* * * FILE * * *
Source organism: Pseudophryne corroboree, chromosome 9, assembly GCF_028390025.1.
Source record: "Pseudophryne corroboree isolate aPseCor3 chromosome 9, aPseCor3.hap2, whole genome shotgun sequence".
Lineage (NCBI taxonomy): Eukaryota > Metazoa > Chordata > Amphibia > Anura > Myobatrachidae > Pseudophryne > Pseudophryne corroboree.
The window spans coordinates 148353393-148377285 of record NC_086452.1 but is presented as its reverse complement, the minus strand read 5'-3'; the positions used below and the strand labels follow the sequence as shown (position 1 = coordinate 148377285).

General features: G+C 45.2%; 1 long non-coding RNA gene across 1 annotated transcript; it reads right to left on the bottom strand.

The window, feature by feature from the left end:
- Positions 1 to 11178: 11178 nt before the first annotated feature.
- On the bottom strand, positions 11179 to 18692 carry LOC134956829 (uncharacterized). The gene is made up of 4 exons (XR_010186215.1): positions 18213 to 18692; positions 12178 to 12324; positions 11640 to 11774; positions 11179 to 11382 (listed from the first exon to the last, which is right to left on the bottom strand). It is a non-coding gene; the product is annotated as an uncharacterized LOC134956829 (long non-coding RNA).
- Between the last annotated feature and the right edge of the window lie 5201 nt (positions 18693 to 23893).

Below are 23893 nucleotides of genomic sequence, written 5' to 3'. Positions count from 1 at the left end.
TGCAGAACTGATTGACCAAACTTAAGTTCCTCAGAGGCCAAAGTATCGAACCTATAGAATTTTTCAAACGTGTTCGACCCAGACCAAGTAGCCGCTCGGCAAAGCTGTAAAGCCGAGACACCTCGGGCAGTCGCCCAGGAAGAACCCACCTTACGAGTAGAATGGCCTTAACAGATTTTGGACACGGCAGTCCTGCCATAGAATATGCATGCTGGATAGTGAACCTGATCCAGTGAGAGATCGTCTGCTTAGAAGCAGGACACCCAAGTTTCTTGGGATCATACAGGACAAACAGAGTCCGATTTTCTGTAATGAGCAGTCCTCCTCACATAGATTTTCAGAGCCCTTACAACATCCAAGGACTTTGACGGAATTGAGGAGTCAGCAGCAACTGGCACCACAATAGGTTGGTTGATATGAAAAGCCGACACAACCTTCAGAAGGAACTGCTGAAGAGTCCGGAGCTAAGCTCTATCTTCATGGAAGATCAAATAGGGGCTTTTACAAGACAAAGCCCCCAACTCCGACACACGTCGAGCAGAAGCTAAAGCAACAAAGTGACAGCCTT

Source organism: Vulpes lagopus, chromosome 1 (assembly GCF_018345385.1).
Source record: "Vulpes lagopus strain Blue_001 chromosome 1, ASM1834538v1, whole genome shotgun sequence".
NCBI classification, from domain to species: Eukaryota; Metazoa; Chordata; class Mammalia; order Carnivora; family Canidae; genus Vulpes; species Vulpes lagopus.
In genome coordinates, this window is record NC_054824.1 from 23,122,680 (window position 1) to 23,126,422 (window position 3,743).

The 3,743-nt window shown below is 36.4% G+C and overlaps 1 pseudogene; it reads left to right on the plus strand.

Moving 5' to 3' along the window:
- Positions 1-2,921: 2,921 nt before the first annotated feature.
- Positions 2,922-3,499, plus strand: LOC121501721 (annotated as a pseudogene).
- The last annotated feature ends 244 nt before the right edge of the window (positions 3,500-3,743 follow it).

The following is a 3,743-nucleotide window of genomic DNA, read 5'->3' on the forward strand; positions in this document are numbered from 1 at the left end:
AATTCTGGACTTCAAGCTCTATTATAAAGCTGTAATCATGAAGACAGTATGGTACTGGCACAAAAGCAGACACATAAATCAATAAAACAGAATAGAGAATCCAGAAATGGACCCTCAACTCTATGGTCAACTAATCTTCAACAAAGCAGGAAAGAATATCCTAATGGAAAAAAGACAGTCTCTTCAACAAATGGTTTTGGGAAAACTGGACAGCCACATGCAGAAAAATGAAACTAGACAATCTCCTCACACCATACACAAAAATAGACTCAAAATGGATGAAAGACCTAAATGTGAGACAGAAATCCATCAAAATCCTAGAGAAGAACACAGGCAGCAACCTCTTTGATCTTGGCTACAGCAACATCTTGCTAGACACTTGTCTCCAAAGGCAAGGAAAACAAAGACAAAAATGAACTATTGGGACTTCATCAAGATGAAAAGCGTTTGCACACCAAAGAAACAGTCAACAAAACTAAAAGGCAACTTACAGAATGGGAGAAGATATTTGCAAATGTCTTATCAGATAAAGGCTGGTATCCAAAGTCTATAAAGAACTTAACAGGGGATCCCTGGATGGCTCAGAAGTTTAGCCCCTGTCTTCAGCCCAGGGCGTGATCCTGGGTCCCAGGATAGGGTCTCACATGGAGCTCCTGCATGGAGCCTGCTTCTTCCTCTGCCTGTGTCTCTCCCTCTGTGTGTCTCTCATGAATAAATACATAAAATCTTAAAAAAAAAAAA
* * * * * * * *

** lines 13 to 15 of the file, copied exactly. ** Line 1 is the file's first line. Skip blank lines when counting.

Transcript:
Source record: "Vulpes lagopus strain Blue_001 chromosome 1, ASM1834538v1, whole genome shotgun sequence".
NCBI classification, from domain to species: Eukaryota; Metazoa; Chordata; class Mammalia; order Carnivora; family Canidae; genus Vulpes; species Vulpes lagopus.
In genome coordinates, this window is record NC_054824.1 from 23,122,680 (window position 1) to 23,126,422 (window position 3,743).